I’ve recently discovered my preference for crime novels. It all began with Peter James’ gripping novel, You are Dead. I then turned to Agatha Christie, and was taken by the mystery of Murder on the Orient Express.
The story begins with the private Belgian detective, Poirot, boarding a train from Istanbul to London. Due to the train’s first class being full (which was unusual for the time of year) Poirot occupied a place in second class, until he was offered a compartment in first class by his friend, M.Bouc.
The detective sat and observed the other fascinating and amusing passengers and was soon approached by a worried, old American who went by the name of Samuel Ratchett, who offered him a large sum of money to protect him as he believed his life was in jeopardy. However, he refused by saying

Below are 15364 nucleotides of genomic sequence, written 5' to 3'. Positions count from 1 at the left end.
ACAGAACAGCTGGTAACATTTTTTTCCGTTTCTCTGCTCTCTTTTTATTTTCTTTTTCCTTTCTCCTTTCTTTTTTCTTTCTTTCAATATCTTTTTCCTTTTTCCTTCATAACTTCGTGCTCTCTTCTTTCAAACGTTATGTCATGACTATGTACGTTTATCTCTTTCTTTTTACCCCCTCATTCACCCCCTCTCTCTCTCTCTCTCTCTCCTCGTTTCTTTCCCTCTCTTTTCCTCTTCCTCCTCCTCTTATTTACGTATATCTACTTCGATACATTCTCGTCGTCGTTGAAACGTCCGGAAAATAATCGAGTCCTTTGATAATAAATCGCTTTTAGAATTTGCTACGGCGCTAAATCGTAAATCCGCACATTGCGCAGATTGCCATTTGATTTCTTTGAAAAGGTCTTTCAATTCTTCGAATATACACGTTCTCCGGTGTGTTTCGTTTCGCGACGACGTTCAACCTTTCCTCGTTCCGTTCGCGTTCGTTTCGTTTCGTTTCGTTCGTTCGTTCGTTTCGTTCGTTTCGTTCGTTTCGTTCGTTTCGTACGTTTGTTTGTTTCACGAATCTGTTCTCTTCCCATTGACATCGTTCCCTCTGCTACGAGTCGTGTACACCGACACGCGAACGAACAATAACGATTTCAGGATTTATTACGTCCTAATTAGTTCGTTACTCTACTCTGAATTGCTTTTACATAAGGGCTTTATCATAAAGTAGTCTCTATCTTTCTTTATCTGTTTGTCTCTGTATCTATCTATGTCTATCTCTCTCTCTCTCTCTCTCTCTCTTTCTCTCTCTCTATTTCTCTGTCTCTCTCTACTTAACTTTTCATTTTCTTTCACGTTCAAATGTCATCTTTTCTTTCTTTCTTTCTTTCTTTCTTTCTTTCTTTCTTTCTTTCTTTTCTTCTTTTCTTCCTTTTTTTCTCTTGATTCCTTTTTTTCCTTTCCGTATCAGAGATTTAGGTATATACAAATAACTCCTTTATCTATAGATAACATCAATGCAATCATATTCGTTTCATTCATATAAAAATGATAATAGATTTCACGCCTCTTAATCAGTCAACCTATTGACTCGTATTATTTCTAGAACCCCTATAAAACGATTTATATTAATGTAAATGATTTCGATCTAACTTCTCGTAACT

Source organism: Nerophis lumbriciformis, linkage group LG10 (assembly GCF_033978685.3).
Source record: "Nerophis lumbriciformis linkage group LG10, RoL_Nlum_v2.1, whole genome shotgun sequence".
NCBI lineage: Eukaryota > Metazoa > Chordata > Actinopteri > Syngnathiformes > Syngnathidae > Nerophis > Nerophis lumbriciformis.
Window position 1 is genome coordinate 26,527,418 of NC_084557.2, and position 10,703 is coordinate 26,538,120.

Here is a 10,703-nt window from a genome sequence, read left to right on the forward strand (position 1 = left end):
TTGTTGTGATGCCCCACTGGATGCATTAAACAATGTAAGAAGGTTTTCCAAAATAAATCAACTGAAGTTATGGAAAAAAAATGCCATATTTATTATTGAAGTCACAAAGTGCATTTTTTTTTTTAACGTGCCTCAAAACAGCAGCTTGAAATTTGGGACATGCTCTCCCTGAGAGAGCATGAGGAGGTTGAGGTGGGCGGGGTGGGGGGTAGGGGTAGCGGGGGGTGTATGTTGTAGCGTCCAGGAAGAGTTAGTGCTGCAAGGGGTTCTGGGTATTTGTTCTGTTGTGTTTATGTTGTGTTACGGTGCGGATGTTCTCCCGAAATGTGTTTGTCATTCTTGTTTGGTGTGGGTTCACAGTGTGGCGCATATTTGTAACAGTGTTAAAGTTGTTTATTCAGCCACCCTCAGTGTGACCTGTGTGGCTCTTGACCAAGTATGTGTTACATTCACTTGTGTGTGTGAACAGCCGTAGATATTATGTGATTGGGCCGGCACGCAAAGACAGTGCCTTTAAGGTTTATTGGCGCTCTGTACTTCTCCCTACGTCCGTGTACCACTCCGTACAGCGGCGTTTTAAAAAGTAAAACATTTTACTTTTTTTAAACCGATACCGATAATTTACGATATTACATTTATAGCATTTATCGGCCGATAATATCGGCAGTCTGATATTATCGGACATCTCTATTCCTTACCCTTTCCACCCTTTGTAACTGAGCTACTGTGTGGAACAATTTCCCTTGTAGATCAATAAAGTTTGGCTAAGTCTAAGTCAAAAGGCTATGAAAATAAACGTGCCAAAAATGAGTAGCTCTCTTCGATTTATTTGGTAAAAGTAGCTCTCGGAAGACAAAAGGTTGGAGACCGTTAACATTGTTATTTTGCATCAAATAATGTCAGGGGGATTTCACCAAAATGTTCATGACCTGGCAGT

I do not like your face, M.Ratchett.
That night, the train was brought to a dead stop in a snow storm and Ratchett was found dead stabbed 12 times in his…
I enjoyed how Christie split the novel into three sections(the facts, the evidence and the solution); then into chapters (eg. The Evidence of the Conductor, Poirot Propounds Two Solutions) allowing the reader to have a sneak-peek at what the next chapters hold, yet still leaving suspense.
The only thing I wasn’t too fond of was how Agatha used many stereotypes, such as: English people have no emotion, an Italian would have enough anger to stab like that, a woman would be too weak to commit this murder and so on so forth.
This novel is really gripping with the tragic drama of the passengers’ past, creative red herrings and the ending’s shocking revelations. This book is a classic and a must-read for anyone.
Vera Summer 2016